22) What is BookKeeper?
A) BookKeeper is a system to reliably log streams of records. It is designed to store write ahead logs, such as those found in database or database like applications. In fact, the Hadoop NameNode inspired BookKeeper. The NameNode logs changes to the in-memory namespace data structures to the local disk before they are applied in memory. However logging the changes locally means that if the NameNode fails the log will be inaccessible. We found that by using BookKeeper, the NameNode can log to distributed storage devices in a way that yields higher availability and performance. Although it was designed for the NameNode, BookKeeper can be used for any application that needs strong durability guarantees with high performance and has a single writer.
23) What are the bookkeeper elements and concepts?
A) BookKeeper uses four basic elements:
- BookKeeper Client
- Metadata Storage Service
24) What is a Ledger in BookKeeper?
A) Ledger : A ledger is a sequence of entries, and each entry is a sequence of bytes. Entries are written sequentially to a ledger and at most once. Consequently, ledgers have an append-only semantics;
ZooKeeper Interview Questions # 25) What is a BookKeeper client in BookKeeper?
A) BookKeeper client : A client runs along with a BookKeeper application, and it enables applications to execute operations on ledgers, such as creating a ledger and writing to it;
ZooKeeper Interview Questions # 26) What is a Bookie in BookKeeper?
A) Bookie : A bookie is a BookKeeper storage server. Bookies store the content of ledgers. For any given ledger L, we call an ensemble the group of bookies storing the content of L. For performance, we store on each bookie of an ensemble only a fragment of a ledger. That is, we stripe when writing entries to a ledger such that each entry is written to sub-group of bookies of the ensemble.
ZooKeeper Interview Questions # 27) What is Metadata storage service in BookKeeper?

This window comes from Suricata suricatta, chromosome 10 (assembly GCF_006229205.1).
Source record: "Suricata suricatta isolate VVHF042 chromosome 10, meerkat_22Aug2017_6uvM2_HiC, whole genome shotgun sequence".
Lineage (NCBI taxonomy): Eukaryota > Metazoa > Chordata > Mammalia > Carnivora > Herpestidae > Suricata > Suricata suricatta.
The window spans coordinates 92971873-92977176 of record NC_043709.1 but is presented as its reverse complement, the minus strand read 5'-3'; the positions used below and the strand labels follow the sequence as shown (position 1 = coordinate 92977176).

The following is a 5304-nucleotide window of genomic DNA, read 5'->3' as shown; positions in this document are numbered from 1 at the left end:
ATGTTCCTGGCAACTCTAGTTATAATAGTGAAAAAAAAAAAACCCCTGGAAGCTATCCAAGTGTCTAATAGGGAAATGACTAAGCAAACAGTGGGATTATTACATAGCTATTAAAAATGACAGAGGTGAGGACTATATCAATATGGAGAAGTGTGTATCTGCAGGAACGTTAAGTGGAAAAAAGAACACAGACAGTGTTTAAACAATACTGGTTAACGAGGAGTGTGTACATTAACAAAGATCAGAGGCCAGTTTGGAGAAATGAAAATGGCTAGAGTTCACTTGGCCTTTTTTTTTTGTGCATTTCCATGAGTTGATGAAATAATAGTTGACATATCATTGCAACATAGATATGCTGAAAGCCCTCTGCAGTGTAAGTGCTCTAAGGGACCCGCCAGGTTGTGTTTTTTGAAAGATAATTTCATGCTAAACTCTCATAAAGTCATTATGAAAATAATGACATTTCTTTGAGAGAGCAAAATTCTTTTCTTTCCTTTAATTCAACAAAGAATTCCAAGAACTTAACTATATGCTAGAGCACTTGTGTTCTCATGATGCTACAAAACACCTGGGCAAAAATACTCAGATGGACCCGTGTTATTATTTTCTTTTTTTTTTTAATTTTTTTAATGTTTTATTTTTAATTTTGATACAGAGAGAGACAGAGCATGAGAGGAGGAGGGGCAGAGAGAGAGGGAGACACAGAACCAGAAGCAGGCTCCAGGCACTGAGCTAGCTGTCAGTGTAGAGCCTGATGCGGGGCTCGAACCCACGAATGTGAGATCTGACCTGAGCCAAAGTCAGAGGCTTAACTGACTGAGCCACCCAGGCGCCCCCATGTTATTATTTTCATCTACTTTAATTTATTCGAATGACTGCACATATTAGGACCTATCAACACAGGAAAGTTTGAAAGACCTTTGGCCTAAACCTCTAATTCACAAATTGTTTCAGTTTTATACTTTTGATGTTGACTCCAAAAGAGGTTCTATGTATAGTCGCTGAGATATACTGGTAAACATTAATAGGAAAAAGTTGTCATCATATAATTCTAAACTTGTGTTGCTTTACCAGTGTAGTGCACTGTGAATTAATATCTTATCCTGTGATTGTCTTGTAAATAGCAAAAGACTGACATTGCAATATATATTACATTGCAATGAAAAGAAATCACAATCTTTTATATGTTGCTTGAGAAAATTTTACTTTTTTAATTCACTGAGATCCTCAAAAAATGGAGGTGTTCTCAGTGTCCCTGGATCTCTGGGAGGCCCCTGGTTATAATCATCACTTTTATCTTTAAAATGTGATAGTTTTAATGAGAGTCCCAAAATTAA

A) Metadata storage service : BookKeeper requires a metadata storage service to store information related to ledgers and available bookies. We currently use ZooKeeper for such a task.
ZooKeeper Interview Questions # 28) Why not just use zookeeper for everything?
A) There are a number of reasons:
1. Zookeeper’s log is only exposed through a tree like interface. It can be hard to shoehorn your application into this.
2. A zookeeper ensemble of multiple machines is limited to one log. You may want one log per resource, which will become expensive very quickly.
3. Adding extra machines to a zookeeper ensemble does not increase capacity nor throughput.
Bookkeeper can be viewed as a means of exposing zookeeper’s replicated log to applications in a scalable fashion. However, we still use zookeeper to maintain consistency guarantees.
ZooKeeper Interview Questions # 29) What is Closing out ledgers?
A) The process of closing out the ledger and finding the last entry is difficult due to the durability guarantees of BookKeeper:
If an entry has been successfully recorded, it must be readable.
If an entry is read once, it must always be available to be read.
If the ledger was closed gracefully, ZooKeeper will have the last entry and everything will work well. But, if the BookKeeper client that was writing the ledger dies, there is some recovery that needs to take place.
ZooKeeper Interview Questions # 30) Describe how HBase uses ZooKeeper?
A) HBase clients find the cluster to connect to by asking zookeeper. The only configuration a client needs is the zk quorum to connect to. Masters and hbase slave nodes (regionservers) all register themselves with zk. If their znode evaporates, the master or regionserver is consided lost and repair begins. Source